With the race tightening and just a week to go, observers had widely expected the poll to show a lead for the Yes campaign as Survation has consistently put Yes support higher than other pollsters.
But the survey of 1,000 Scots showed 47.6 per cent plan to vote No, with 42.4 per cent backing separation and the remaining 10 per cent undecided.
It was conducted between Friday and yesterday, after previous opinion polls disclosed there had been a surge in support for Yes and the contest was on a knife edge.
The poll showed Scottish men are almost exactly evenly split on independence, with 46.4 per cent planning to vote Yes and 46.8 per cent voting No. However, 48.5 per cent of women intend to reject separation and only 38.6 per cent support it.
It showed more Scots aged below 35 and over 55 opposed separation than supported it, with the intervening age group backing independence.
The poll was published as Mark Carney, the Governor of the Bank of England, said that an independent Scotland could have to build up to huge cash reserves to ensure it is in a position to bail out its banks.
Mr Salmond has suggested Scotland keep using the pound unilaterally, in the same way countries like Panama adopt the US dollar, after the three UK parties rejected a eurozone-style deal to share the pound.
But Mr Carney said that, in the absence of the Bank of England, Scotland would have to build up huge reserves of sterling to stand behind its large banking sector.
He warned that Mr Salmond would have to slash public spending or raise taxes to plug the gap and prevent major financial institutions from leaving Scotland and basing themselves elsewhere.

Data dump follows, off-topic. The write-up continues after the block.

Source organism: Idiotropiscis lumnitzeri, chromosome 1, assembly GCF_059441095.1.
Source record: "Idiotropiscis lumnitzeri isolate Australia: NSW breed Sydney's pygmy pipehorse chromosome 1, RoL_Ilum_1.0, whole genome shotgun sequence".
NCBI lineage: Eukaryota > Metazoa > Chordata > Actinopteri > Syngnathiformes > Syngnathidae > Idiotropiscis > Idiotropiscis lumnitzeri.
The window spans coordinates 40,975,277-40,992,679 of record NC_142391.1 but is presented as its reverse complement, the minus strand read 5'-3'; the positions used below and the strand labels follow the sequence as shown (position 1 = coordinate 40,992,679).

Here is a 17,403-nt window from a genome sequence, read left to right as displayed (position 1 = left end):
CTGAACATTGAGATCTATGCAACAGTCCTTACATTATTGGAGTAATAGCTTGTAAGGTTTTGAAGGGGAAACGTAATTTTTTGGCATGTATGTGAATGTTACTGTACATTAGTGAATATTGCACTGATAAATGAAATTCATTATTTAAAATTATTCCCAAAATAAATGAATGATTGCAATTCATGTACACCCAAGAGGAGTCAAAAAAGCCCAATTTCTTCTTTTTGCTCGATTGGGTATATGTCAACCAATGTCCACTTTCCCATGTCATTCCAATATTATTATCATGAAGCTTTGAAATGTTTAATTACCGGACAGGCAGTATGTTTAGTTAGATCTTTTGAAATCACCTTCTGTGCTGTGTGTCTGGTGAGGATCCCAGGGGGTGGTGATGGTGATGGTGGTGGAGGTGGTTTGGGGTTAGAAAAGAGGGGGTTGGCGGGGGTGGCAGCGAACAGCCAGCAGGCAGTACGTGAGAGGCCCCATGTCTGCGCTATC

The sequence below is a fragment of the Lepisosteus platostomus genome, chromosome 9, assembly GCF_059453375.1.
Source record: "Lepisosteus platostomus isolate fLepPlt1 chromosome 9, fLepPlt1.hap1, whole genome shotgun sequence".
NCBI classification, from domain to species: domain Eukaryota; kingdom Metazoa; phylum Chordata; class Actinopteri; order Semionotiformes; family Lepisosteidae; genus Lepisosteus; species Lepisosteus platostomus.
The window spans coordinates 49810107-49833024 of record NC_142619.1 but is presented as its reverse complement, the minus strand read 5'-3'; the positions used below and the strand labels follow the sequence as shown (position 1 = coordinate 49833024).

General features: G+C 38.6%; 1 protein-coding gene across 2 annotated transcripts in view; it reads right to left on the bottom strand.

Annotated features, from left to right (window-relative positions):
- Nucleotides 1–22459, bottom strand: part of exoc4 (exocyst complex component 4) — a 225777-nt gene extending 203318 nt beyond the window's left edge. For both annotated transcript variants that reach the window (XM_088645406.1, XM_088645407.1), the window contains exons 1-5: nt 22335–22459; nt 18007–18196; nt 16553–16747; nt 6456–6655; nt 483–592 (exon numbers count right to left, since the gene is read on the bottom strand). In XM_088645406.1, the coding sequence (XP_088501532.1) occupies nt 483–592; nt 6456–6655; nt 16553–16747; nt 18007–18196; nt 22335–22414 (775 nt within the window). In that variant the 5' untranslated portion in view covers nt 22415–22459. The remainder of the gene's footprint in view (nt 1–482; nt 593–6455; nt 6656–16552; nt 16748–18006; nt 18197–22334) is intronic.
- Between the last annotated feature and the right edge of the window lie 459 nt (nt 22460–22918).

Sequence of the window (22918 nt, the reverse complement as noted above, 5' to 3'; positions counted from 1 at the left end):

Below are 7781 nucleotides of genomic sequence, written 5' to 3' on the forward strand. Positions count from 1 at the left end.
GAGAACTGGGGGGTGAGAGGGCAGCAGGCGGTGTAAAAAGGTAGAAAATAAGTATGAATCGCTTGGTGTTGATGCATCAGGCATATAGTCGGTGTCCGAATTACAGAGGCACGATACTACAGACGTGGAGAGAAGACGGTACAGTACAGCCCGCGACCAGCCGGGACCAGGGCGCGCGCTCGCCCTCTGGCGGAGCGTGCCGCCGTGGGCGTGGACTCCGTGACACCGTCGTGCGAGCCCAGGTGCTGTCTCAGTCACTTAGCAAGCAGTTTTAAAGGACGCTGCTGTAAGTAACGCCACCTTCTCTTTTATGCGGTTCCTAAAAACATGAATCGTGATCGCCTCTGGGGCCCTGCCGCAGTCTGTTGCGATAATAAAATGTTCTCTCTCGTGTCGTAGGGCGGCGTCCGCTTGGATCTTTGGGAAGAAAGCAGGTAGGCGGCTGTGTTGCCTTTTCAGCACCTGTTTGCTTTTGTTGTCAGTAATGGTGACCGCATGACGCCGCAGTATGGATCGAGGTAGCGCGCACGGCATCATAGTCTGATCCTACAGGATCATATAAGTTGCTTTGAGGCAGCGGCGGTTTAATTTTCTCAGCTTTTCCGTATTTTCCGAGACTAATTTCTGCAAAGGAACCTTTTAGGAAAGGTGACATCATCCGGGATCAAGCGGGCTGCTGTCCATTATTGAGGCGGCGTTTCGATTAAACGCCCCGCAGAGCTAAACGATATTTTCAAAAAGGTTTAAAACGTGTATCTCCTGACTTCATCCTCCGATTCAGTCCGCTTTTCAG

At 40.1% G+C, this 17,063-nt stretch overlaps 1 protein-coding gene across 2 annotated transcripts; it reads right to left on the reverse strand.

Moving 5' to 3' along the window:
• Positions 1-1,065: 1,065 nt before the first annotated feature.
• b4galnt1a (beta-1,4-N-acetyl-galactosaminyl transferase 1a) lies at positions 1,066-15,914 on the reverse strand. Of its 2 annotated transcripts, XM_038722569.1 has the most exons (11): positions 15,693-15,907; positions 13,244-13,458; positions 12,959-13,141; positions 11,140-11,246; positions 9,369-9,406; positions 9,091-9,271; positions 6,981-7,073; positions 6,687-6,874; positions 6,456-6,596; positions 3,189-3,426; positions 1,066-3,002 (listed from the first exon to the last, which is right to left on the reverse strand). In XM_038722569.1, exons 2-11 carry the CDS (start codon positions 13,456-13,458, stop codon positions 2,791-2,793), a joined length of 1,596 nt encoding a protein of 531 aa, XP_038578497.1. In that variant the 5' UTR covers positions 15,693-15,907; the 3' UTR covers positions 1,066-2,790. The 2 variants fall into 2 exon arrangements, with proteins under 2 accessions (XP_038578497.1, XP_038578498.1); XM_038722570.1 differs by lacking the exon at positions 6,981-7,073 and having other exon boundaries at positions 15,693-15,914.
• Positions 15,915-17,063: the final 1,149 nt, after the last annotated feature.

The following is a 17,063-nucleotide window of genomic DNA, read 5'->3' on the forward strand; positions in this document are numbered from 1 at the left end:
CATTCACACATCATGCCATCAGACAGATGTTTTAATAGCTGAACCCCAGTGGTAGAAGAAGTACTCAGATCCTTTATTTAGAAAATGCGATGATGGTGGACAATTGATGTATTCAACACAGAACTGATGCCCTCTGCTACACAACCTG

In an appearance before the Treasury select committee, Mr Carney suggested that Scotland will inherit £15 billion in cash reserves on leaving the Union. However, he said that would fall far short of the typical levels needed by other countries that have adopted foreign currencies.
He said that countries aspiring to join the Eurozone require reserves worth 25 per cent of their GDP, while countries with more "sophisticated" financial systems such as Hong Kong have cash reserves worth 110 per cent of their GDP.
Scotland would need to raise up to £145 billion to bring its reserve levels in line with those of Hong Kong.
Earlier in the day, Standard Life, which employs 5,000 people in Scotland but has 90 per cent of its customers south of the Border, said it would examine moving its pensions, savings and investment operations to England.
The company, which has been headquartered in Edinburgh for its 189 – year history, said it needed to ensure its customers were subject to UK tax law and regulation.
BP formally came out against Scottish independence and Bob Dudley, its chief executive, backed warnings by Sir Ian Wood, the oil industry’s most eminent businessman, that Alex Salmond’s economic case for separation relies on highly inflated estimates for North Sea tax revenue.
Ben van Beurden, Shell’s chief executive, also backed the assessment published by Sir Ian, who warned that Scottish voters were using their hearts rather than their heads in the independence debate and urged them to re-examine the economic case.
However, Mr Salmond insisted Sir Ian was wrong and Standard Life was bluffing.